05/14/2014 06:00 pm ET Updated Dec 06, 2017

Rwandan Memories: 20 Years Later


Janice Kamenir-Reznik lays flowers at the Rwandan Genocide Memorial in Kigali, where her friend Ingrid's mother remains are entombed.

This month marks 20 years since the outbreak of genocide in Rwanda. Trying to comprehend the magnitude of a tragedy that claimed 800,000 lives is nearly impossible. You piece it together in small fragments, often from the stories of those who survived. Over the past decade, I have heard many of these stories firsthand.

Before leaving for one of my first trips to Rwanda, I asked Ingrid -- a friend and survivor of the genocide -- if I could pay my respects to her deceased mother during my visit. That year, Ingrid received confirmation that her mother's bones were entombed at the Rwandan Genocide Memorial in Kigali. I wanted to place a bouquet at the mass gravesite. I'll never forget what it was like to lay those flowers on the ground. I felt a powerful connection to my young friend, her family, and the many families whose lives were brutally taken from them.

In preparing to return to Rwanda next month, I asked another friend, Edith, if I could lay flowers at the site of her mother's remains. I saw Edith's body tense up as she listened to this question. For a moment, she became limp. Edith told me that this would be quite impossible. Just this past year -- 19 years after the genocide -- Edith learned what happened to her mother. In a soft voice, she explained that her mother's body was cut into pieces and eaten by her murderers.

The horror of Edith's past drives her to create a better future. She works part-time for the Shoah foundation to document the stories of fellow survivors from Rwanda. One of approximately 50 Rwandan survivors in Los Angeles, Edith is the only member of her community who frequently shares her story with the broader public.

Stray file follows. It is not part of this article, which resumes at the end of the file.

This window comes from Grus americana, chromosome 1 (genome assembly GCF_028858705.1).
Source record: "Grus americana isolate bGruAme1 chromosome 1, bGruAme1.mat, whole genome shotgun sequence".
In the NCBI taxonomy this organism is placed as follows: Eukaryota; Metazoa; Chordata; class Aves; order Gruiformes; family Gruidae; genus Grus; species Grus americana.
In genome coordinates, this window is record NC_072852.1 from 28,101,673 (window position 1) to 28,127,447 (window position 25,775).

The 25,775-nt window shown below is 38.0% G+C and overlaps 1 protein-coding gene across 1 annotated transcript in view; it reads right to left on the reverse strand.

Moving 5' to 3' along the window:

Edith explains to me that she speaks to keep the memory of her mother alive -- for her, her children, and the world. Failing to speak out, in Edith's eyes, would mean that her mother's life would be lost forever.

Jewish World Watch believes that it is our collective responsibility to join survivors like Edith to safeguard, sanctify, and amplify the memory of the victims. At our Walk to End Genocide on April 27th, Edith will tell her story - along with survivors of the Shoah and other genocides of the 20th and 21st century. Their words will light a torch of remembrance and a fire of activism, calling on our participants to turn the tragedies of the past into lessons for the future.

Originally appeared on April 10, 2014 in The Jewish World Watch Blog: One Life at a Time hosted by The Jewish Journal.